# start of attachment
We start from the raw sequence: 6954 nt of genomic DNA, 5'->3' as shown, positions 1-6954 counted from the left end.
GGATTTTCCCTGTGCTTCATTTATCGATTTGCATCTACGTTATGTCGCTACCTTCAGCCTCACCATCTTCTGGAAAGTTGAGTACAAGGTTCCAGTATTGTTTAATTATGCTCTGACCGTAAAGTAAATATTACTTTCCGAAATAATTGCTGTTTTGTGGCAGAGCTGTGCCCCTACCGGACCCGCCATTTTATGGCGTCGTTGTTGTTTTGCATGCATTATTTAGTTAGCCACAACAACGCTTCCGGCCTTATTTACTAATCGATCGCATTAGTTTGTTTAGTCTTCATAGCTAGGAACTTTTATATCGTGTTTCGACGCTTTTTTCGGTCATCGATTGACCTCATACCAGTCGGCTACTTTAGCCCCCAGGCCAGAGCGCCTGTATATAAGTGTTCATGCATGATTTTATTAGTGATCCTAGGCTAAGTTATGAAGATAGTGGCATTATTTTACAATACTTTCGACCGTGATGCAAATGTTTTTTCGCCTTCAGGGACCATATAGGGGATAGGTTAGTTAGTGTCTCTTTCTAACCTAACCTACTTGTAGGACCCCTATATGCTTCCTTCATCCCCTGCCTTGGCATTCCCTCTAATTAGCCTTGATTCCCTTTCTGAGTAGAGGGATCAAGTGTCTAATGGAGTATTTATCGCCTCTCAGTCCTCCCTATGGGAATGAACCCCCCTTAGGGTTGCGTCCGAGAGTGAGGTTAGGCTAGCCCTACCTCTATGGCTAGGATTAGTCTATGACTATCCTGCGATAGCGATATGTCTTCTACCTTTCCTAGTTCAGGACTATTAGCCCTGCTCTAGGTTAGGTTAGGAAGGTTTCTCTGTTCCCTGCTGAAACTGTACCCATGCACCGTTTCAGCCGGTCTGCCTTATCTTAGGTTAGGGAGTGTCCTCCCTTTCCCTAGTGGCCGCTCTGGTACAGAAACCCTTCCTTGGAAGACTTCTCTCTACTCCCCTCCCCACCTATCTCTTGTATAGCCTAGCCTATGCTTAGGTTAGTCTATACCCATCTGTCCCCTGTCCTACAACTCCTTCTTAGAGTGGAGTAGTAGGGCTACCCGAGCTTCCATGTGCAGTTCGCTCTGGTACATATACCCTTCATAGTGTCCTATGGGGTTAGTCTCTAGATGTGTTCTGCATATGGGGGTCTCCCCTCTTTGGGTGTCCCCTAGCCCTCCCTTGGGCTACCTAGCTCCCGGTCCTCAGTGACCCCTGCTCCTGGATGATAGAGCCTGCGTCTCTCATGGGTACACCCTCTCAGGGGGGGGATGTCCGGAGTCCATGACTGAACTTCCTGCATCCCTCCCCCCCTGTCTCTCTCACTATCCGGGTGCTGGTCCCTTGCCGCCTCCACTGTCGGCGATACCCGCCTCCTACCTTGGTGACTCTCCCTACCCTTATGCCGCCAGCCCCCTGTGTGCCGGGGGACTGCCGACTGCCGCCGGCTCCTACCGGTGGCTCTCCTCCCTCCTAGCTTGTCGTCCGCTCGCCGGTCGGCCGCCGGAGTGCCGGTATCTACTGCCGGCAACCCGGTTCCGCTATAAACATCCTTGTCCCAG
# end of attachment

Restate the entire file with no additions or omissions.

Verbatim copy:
We start from the raw sequence: 6954 nt of genomic DNA, 5'->3' as shown, positions 1-6954 counted from the left end.
GGATTTTCCCTGTGCTTCATTTATCGATTTGCATCTACGTTATGTCGCTACCTTCAGCCTCACCATCTTCTGGAAAGTTGAGTACAAGGTTCCAGTATTGTTTAATTATGCTCTGACCGTAAAGTAAATATTACTTTCCGAAATAATTGCTGTTTTGTGGCAGAGCTGTGCCCCTACCGGACCCGCCATTTTATGGCGTCGTTGTTGTTTTGCATGCATTATTTAGTTAGCCACAACAACGCTTCCGGCCTTATTTACTAATCGATCGCATTAGTTTGTTTAGTCTTCATAGCTAGGAACTTTTATATCGTGTTTCGACGCTTTTTTCGGTCATCGATTGACCTCATACCAGTCGGCTACTTTAGCCCCCAGGCCAGAGCGCCTGTATATAAGTGTTCATGCATGATTTTATTAGTGATCCTAGGCTAAGTTATGAAGATAGTGGCATTATTTTACAATACTTTCGACCGTGATGCAAATGTTTTTTCGCCTTCAGGGACCATATAGGGGATAGGTTAGTTAGTGTCTCTTTCTAACCTAACCTACTTGTAGGACCCCTATATGCTTCCTTCATCCCCTGCCTTGGCATTCCCTCTAATTAGCCTTGATTCCCTTTCTGAGTAGAGGGATCAAGTGTCTAATGGAGTATTTATCGCCTCTCAGTCCTCCCTATGGGAATGAACCCCCCTTAGGGTTGCGTCCGAGAGTGAGGTTAGGCTAGCCCTACCTCTATGGCTAGGATTAGTCTATGACTATCCTGCGATAGCGATATGTCTTCTACCTTTCCTAGTTCAGGACTATTAGCCCTGCTCTAGGTTAGGTTAGGAAGGTTTCTCTGTTCCCTGCTGAAACTGTACCCATGCACCGTTTCAGCCGGTCTGCCTTATCTTAGGTTAGGGAGTGTCCTCCCTTTCCCTAGTGGCCGCTCTGGTACAGAAACCCTTCCTTGGAAGACTTCTCTCTACTCCCCTCCCCACCTATCTCTTGTATAGCCTAGCCTATGCTTAGGTTAGTCTATACCCATCTGTCCCCTGTCCTACAACTCCTTCTTAGAGTGGAGTAGTAGGGCTACCCGAGCTTCCATGTGCAGTTCGCTCTGGTACATATACCCTTCATAGTGTCCTATGGGGTTAGTCTCTAGATGTGTTCTGCATATGGGGGTCTCCCCTCTTTGGGTGTCCCCTAGCCCTCCCTTGGGCTACCTAGCTCCCGGTCCTCAGTGACCCCTGCTCCTGGATGATAGAGCCTGCGTCTCTCATGGGTACACCCTCTCAGGGGGGGGATGTCCGGAGTCCATGACTGAACTTCCTGCATCCCTCCCCCCCTGTCTCTCTCACTATCCGGGTGCTGGTCCCTTGCCGCCTCCACTGTCGGCGATACCCGCCTCCTACCTTGGTGACTCTCCCTACCCTTATGCCGCCAGCCCCCTGTGTGCCGGGGGACTGCCGACTGCCGCCGGCTCCTACCGGTGGCTCTCCTCCCTCCTAGCTTGTCGTCCGCTCGCCGGTCGGCCGCCGGAGTGCCGGTATCTACTGCCGGCAACCCGGTTCCGCTATAAACATCCTTGTCCCAG